Big oil producing nations have nearly achieved their goal of draining a prolonged oil glut after taking some bitter medicine: cutting the crude production that funds their governments.
But with victory in sight, U.S. drillers are poised to spoil OPEC’s plans for the second time in three years.
On Tuesday, the International Energy Agency warned that surging U.S. production could delay OPEC’s bid to balance the long-oversupplied oil market. It’s another sign that the 14-member cartel will have to adjust to a market whose ups and downs are increasingly influenced by U.S. shale oil.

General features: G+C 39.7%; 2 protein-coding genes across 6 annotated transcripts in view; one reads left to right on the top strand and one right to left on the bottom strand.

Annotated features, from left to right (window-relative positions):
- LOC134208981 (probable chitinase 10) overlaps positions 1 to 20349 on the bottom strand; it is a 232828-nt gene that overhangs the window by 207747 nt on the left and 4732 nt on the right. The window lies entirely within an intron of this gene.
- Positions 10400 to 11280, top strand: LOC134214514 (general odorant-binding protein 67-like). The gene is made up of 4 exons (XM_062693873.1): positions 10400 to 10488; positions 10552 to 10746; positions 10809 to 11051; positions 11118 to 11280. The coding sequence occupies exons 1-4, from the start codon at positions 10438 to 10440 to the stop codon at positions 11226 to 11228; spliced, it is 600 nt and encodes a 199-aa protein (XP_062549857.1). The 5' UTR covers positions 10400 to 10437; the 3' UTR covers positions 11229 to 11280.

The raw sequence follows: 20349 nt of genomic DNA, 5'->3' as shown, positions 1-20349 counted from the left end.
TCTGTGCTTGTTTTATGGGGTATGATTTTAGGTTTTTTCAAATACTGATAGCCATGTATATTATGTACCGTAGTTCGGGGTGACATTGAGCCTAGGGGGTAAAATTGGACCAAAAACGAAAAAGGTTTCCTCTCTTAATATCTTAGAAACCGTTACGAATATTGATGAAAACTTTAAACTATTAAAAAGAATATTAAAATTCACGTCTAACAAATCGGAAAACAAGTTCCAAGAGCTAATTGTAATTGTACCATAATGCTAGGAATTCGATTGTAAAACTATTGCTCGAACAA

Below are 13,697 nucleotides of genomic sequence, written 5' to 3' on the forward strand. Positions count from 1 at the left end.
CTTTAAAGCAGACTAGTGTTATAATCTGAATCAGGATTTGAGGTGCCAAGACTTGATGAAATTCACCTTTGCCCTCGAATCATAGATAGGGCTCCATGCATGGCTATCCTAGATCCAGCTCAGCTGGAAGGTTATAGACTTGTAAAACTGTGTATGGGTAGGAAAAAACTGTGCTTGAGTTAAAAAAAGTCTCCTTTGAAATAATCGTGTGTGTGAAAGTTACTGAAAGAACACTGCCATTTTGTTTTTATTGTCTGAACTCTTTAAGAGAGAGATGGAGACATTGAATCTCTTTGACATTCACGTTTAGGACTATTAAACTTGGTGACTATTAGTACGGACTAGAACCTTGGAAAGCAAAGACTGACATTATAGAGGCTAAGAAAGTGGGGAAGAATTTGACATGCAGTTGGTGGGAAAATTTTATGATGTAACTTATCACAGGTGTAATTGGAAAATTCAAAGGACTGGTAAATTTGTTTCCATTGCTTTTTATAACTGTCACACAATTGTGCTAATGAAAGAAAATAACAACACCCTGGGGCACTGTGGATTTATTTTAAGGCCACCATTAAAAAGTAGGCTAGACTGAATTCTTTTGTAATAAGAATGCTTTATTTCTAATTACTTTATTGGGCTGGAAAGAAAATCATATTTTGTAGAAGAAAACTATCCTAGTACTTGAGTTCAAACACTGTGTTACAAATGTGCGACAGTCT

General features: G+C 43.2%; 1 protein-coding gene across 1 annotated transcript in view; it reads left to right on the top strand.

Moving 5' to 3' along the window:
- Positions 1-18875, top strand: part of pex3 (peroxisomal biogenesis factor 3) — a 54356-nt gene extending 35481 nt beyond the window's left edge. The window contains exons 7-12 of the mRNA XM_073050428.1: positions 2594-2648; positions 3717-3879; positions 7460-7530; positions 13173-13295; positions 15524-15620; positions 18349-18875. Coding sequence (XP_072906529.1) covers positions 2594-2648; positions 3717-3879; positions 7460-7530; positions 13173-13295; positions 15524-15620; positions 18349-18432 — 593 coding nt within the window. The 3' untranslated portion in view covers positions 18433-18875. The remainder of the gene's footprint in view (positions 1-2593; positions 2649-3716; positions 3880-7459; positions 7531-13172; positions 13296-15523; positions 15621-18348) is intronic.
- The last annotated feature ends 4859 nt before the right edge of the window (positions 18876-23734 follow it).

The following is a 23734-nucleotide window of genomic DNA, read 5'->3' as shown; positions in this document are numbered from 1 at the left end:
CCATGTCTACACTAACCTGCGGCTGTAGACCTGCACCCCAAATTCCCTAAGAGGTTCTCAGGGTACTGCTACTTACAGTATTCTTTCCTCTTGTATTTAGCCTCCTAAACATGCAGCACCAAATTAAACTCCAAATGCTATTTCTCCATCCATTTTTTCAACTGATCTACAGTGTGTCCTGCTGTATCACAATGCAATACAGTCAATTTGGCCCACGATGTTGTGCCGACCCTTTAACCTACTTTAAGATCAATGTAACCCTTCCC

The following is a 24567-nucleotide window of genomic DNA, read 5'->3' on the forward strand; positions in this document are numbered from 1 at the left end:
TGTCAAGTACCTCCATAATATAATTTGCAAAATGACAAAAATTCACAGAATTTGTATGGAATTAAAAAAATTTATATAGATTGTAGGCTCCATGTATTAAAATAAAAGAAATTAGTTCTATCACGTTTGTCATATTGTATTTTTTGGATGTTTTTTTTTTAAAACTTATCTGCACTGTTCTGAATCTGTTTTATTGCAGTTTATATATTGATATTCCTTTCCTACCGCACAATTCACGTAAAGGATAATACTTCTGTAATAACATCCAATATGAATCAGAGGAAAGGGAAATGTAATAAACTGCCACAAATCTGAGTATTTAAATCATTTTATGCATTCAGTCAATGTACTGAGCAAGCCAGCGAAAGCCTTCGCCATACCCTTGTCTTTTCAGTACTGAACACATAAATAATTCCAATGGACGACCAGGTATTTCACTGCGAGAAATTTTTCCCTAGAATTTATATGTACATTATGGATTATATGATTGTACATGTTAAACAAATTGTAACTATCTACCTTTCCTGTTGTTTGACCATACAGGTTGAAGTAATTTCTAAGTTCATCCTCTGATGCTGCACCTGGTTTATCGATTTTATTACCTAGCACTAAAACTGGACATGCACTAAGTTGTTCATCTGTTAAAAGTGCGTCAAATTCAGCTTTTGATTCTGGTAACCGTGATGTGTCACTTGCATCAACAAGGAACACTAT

The IEA’s warning came in the latest monthly report from the Paris-based adviser to energy producers — the first it has issued since U.S. government data showed America’s oil output topped 10 million barrels a day in November, roughly matching the all-time record set in 1970.
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